John said...

Look at what your freedom fighters are up to, Gord.

Gord said...

JOhn I agreed they were using acts of terror. I also said that it was a matter of definition. COnsider some of the stories about how collaborators were treated after WW2, or the rape of Berlin, or the acts of the Irgun in pre-Israeli Palestine. None of them are condonable, none of them are allowable, all should be condemned strongly but in the end the victor writes history. That was my point--one person's terrorist may well be another's liberator, as hard as it may seem to believe given some of what we hear.

The principle of guerilla war is that you use acts of terror because you can not fight a "conventional" battle against an enemy who outpowers you by far.

ARe there terorists in Iraq? Sure. Likely on both sides. Fifty years from now we may be able to decide who was who. Mind you, I tend to look for the gray since I believe that few issues are black and white.

Gord said...

Looking at the link again it also reeks of an undeclared civil war. COme to think of it much of the Iraqi-on-Iraqi violence has had that scent. And that may actually put it into a different category than either terrorist or freedom fighter.

Attacks against foriegn military within Iraq's borders are much more easily described as acts of terror in the cause for one's own definition of freedom.

bob said...

Gord you could call them freedom fighters if the majority of these terrorists were Iraqi and were acting with the consesus.

John said...

So, Gord: do you agree with Sheehan that the 'insurgents' in Iraq are freedom fighters?

John said...

Oh, and as Bob said, they're not really insurgents either, since they're not (primarily) Iraqi or popular.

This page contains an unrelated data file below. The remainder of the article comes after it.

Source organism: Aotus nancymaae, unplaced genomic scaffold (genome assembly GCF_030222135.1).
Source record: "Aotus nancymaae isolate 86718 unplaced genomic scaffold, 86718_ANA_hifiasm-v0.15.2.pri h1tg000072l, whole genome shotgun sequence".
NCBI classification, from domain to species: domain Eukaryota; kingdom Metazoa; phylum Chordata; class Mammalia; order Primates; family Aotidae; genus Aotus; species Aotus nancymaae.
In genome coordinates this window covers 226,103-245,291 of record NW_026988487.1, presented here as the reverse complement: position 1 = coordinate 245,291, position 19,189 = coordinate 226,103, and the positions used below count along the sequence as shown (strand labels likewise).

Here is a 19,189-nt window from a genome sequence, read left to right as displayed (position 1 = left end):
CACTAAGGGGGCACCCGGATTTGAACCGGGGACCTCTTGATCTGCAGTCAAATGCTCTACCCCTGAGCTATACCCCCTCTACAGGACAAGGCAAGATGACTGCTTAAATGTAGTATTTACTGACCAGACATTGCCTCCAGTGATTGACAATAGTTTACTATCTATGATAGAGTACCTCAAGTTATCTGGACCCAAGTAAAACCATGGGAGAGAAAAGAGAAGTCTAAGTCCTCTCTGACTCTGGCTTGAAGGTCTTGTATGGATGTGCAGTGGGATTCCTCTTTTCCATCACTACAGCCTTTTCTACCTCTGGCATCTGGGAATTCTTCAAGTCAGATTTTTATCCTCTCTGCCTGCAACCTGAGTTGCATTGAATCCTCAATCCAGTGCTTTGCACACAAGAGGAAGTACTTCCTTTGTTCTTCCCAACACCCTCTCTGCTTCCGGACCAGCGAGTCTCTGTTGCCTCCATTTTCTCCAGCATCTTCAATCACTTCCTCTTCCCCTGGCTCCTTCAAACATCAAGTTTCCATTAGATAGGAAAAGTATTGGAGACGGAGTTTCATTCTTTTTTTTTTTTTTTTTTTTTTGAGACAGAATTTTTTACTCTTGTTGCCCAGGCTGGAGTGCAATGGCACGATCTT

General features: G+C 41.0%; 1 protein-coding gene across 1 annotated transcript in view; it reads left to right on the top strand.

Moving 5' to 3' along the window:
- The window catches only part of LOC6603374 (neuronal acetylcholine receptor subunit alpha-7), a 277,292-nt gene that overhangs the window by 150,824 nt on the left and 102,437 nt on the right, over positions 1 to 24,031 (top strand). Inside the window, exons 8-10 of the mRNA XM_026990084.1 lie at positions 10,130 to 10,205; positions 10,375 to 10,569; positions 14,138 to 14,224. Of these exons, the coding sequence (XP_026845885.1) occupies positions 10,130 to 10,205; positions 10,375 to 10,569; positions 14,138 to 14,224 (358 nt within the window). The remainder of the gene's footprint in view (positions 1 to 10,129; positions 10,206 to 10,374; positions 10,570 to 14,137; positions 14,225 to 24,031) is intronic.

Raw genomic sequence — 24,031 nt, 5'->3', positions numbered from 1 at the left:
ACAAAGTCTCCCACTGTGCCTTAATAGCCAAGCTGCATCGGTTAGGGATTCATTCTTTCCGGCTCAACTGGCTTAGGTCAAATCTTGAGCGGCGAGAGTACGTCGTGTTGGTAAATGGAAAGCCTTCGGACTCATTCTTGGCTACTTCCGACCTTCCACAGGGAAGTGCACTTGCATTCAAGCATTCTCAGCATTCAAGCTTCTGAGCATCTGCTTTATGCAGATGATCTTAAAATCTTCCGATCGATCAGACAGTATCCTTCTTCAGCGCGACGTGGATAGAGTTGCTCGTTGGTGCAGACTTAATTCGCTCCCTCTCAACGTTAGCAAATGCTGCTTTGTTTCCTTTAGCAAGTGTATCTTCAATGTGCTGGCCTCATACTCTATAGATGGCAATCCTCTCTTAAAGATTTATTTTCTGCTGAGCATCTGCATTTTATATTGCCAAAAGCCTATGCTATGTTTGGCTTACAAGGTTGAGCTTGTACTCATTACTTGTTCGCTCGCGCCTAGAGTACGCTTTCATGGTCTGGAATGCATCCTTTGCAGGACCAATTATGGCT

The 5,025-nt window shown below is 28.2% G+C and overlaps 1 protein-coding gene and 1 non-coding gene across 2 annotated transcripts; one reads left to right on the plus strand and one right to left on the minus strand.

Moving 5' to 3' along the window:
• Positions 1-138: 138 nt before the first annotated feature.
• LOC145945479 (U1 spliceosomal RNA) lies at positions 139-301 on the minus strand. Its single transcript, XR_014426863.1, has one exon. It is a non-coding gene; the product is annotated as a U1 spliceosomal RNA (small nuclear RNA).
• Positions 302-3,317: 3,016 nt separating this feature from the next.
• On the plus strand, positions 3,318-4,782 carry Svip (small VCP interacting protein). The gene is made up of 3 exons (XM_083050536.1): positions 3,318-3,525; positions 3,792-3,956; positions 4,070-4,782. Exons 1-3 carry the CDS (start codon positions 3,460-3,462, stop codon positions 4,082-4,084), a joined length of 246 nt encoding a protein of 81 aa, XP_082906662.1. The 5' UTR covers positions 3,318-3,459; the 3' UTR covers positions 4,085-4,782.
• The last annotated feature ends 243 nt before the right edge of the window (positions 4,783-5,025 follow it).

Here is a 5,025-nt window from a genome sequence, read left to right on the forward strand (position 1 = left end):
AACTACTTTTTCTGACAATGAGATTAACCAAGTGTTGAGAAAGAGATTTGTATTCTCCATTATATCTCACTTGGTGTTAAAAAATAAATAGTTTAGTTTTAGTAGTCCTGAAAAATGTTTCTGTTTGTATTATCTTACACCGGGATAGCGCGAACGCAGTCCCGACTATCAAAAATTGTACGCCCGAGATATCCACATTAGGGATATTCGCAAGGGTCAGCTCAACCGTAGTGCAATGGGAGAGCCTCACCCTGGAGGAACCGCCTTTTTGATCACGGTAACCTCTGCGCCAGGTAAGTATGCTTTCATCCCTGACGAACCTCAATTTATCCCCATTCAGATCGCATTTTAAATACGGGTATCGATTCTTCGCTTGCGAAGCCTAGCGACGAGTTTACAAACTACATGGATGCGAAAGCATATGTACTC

Gord said...

Actually I don't JOhn. But I do see how such an arguement could work. I also don't see them as insurgents--insurgency suggests a government to rebel against and when they started there was no such thing.

And according to Bob's logic the US and allies were not there to provide freedom either. Throughout history warring parties have used mercenaries and that really is what I see happening in Iraq.

The hard part of this is that ALL acts of war are by definition acts of terror--that is why war is never the first option. So it is not enough to dismiss people as terrorists just because they attack our allies. Such logic works only if you are 100% sure you are in the right. I am not sure the US even tries to claim 100% rightness anymore.

Sanctimonious Hypocrite said...

the difference between freedom fighter and terrorist is who wins

I think the difference between freedom-fighter and terrorist turns on which one is sawing off their screaming victim's head while shouting Allah Akbar. Well that, and who is actually fighting for freedom and who is fighting against it.

It is puzzling to me that some in America were able so clearly to identify right-wing paramilitary death squads in Latin America, but have so much trouble seeing them in Iraq today.

Tom Harrison

Gord said...

TOm,
The reverse holds true I am afraid--some had trouble seeing the death squads existence even (or the fact taht the governments that sponsored them were US backed). SOmetimes our politics can blind us. May we learn to have eyes that see, even when we don;t want to see.